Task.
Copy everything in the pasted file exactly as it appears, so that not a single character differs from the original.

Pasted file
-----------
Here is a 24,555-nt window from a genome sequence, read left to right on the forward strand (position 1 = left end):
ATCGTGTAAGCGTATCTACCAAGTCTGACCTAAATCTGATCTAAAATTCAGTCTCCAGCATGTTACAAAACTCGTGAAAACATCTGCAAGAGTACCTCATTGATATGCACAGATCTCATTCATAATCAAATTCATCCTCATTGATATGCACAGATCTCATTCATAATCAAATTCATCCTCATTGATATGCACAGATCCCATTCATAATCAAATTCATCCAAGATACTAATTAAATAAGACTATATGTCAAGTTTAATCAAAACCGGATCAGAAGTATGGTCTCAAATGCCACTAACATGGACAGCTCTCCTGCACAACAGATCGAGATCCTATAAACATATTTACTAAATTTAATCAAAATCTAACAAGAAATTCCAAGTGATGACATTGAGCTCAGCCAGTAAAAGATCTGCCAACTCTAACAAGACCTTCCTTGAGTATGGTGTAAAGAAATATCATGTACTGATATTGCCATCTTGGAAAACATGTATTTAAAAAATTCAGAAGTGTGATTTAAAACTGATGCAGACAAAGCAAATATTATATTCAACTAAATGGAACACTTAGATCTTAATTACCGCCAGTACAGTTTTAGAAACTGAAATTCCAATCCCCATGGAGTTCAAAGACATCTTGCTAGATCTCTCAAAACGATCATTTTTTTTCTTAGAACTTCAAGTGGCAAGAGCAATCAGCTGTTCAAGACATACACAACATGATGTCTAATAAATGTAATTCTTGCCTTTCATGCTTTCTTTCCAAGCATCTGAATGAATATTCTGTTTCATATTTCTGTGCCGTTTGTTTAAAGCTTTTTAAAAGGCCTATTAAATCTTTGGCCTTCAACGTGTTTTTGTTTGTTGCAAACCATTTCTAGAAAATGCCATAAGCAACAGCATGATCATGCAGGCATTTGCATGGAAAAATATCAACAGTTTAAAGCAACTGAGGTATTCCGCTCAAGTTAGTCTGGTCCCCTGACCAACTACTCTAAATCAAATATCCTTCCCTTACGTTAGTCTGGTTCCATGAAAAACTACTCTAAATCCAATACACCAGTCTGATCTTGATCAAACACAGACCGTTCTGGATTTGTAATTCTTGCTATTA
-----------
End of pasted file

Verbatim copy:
Here is a 24,555-nt window from a genome sequence, read left to right on the forward strand (position 1 = left end):
ATCGTGTAAGCGTATCTACCAAGTCTGACCTAAATCTGATCTAAAATTCAGTCTCCAGCATGTTACAAAACTCGTGAAAACATCTGCAAGAGTACCTCATTGATATGCACAGATCTCATTCATAATCAAATTCATCCTCATTGATATGCACAGATCTCATTCATAATCAAATTCATCCTCATTGATATGCACAGATCCCATTCATAATCAAATTCATCCAAGATACTAATTAAATAAGACTATATGTCAAGTTTAATCAAAACCGGATCAGAAGTATGGTCTCAAATGCCACTAACATGGACAGCTCTCCTGCACAACAGATCGAGATCCTATAAACATATTTACTAAATTTAATCAAAATCTAACAAGAAATTCCAAGTGATGACATTGAGCTCAGCCAGTAAAAGATCTGCCAACTCTAACAAGACCTTCCTTGAGTATGGTGTAAAGAAATATCATGTACTGATATTGCCATCTTGGAAAACATGTATTTAAAAAATTCAGAAGTGTGATTTAAAACTGATGCAGACAAAGCAAATATTATATTCAACTAAATGGAACACTTAGATCTTAATTACCGCCAGTACAGTTTTAGAAACTGAAATTCCAATCCCCATGGAGTTCAAAGACATCTTGCTAGATCTCTCAAAACGATCATTTTTTTTCTTAGAACTTCAAGTGGCAAGAGCAATCAGCTGTTCAAGACATACACAACATGATGTCTAATAAATGTAATTCTTGCCTTTCATGCTTTCTTTCCAAGCATCTGAATGAATATTCTGTTTCATATTTCTGTGCCGTTTGTTTAAAGCTTTTTAAAAGGCCTATTAAATCTTTGGCCTTCAACGTGTTTTTGTTTGTTGCAAACCATTTCTAGAAAATGCCATAAGCAACAGCATGATCATGCAGGCATTTGCATGGAAAAATATCAACAGTTTAAAGCAACTGAGGTATTCCGCTCAAGTTAGTCTGGTCCCCTGACCAACTACTCTAAATCAAATATCCTTCCCTTACGTTAGTCTGGTTCCATGAAAAACTACTCTAAATCCAATACACCAGTCTGATCTTGATCAAACACAGACCGTTCTGGATTTGTAATTCTTGCTATTA